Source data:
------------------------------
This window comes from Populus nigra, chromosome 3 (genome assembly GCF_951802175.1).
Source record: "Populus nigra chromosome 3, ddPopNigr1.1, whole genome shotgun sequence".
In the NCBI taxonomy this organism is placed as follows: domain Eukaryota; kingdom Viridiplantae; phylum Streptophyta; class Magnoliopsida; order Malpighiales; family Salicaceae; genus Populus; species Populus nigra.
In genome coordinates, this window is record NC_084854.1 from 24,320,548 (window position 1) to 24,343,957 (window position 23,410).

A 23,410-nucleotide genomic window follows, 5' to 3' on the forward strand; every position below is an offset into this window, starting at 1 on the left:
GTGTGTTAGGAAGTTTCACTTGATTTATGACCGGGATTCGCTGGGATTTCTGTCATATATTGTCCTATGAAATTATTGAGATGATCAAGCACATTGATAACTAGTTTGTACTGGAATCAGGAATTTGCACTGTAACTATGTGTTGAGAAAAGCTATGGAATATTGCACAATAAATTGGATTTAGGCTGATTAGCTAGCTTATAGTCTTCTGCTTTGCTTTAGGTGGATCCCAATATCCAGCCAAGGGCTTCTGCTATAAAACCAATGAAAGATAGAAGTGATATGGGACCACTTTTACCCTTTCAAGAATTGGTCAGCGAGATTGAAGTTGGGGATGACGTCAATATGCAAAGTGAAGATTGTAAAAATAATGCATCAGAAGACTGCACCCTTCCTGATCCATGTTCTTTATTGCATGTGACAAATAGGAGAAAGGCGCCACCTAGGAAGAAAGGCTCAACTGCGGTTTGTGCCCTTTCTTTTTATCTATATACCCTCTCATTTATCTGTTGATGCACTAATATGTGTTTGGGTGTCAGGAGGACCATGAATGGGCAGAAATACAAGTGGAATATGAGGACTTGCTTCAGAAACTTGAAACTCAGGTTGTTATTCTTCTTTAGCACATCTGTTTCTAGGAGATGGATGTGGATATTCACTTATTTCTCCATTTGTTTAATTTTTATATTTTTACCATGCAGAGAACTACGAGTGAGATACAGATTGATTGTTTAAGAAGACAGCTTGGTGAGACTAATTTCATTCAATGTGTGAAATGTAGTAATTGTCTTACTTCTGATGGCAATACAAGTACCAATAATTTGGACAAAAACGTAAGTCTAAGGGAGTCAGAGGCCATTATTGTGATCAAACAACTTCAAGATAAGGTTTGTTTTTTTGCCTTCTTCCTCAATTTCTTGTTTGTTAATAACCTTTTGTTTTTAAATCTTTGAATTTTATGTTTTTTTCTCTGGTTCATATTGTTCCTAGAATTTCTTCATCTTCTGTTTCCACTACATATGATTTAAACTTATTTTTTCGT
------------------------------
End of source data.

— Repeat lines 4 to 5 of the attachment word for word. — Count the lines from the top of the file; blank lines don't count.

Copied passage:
In genome coordinates, this window is record NC_084854.1 from 24,320,548 (window position 1) to 24,343,957 (window position 23,410).

A 23,410-nucleotide genomic window follows, 5' to 3' on the forward strand; every position below is an offset into this window, starting at 1 on the left: